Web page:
A **box plot**, also known as a “box-and-whisker plot,” is a graph used to visually convey the distribution and variation of a single quantitative variable of a set of data on an interval. A box plot prominently features the quartiles, range and outliers of a set of data and can be drawn vertically or horizontally. The top and bottom/left and right of the box are the first and third quartiles respectively (expressed as the 25th and 75th percentiles in the image to the right). The line through the box is the second quartile, also known as the “median.” The “whiskers” extending from either end of the box extend to the minimum and maximum of the set of data. Outliers are represented by single points.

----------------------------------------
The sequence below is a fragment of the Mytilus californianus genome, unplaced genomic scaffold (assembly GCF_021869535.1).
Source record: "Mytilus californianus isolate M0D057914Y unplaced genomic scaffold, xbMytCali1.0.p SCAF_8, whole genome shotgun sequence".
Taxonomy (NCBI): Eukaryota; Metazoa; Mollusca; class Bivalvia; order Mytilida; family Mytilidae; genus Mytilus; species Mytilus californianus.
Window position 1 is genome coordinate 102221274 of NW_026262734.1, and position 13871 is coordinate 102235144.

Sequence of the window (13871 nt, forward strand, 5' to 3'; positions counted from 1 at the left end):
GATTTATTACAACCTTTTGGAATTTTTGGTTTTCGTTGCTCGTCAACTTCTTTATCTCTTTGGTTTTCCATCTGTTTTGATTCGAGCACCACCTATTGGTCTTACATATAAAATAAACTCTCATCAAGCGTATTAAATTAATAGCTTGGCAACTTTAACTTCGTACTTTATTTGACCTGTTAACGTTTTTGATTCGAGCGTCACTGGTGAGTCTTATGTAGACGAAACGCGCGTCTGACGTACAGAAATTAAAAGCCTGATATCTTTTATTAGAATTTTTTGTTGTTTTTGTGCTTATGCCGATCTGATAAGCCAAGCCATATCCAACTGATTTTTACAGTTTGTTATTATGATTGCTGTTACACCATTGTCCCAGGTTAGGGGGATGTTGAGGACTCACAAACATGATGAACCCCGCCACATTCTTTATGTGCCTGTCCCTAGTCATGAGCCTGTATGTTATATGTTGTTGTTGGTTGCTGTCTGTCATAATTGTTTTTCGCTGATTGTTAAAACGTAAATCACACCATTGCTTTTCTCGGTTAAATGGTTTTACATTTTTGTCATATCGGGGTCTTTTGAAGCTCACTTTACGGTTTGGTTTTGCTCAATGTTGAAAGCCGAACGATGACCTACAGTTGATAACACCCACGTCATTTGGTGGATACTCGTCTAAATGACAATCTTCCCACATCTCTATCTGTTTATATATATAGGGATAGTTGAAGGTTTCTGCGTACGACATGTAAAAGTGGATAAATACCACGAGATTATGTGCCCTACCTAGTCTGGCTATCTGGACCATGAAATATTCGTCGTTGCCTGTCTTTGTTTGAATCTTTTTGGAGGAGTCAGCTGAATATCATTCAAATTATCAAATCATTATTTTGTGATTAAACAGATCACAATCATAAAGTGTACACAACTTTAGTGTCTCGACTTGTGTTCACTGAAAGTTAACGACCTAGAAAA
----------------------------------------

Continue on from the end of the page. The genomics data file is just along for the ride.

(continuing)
The benefits of box plots are:

- Large data – The clarity of a box plot’s information is not lost with larger sets of data.
- Variation– Gives a simplified visual representation of the variation of a set of data
- Outliers – Clearly shows the outliers of a set of data

Wikipedia has a simple overview of box plots along with summaries of many variations and alternate forms of box plots. A detailed guide to making a box plot can be found here.

It should be noted that, while a box plot conveniently summarizes a set of data, most exact values are lost. A box plot is unsuitable when analyzing a set of data in great detail. Also, if data is more highly concentrated, then outliers are more likely to be shown on a box plot. It is important to know what is an outlier and what is the result of highly concentrated data, as discussed in the article “How Significant Is a Boxplot Outlier?”